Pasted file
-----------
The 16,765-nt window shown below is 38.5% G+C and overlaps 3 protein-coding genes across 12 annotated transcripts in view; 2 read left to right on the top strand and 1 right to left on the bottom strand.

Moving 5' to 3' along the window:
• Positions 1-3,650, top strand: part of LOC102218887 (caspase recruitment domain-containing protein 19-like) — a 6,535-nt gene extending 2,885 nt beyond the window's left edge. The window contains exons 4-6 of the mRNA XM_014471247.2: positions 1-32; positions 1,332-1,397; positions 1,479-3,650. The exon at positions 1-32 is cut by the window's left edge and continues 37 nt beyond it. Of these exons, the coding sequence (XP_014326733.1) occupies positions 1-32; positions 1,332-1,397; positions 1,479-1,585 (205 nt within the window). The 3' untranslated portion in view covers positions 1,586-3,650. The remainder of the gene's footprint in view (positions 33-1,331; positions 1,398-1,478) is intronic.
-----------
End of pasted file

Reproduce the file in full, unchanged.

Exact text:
The 16,765-nt window shown below is 38.5% G+C and overlaps 3 protein-coding genes across 12 annotated transcripts in view; 2 read left to right on the top strand and 1 right to left on the bottom strand.

Moving 5' to 3' along the window:
• Positions 1-3,650, top strand: part of LOC102218887 (caspase recruitment domain-containing protein 19-like) — a 6,535-nt gene extending 2,885 nt beyond the window's left edge. The window contains exons 4-6 of the mRNA XM_014471247.2: positions 1-32; positions 1,332-1,397; positions 1,479-3,650. The exon at positions 1-32 is cut by the window's left edge and continues 37 nt beyond it. Of these exons, the coding sequence (XP_014326733.1) occupies positions 1-32; positions 1,332-1,397; positions 1,479-1,585 (205 nt within the window). The 3' untranslated portion in view covers positions 1,586-3,650. The remainder of the gene's footprint in view (positions 33-1,331; positions 1,398-1,478) is intronic.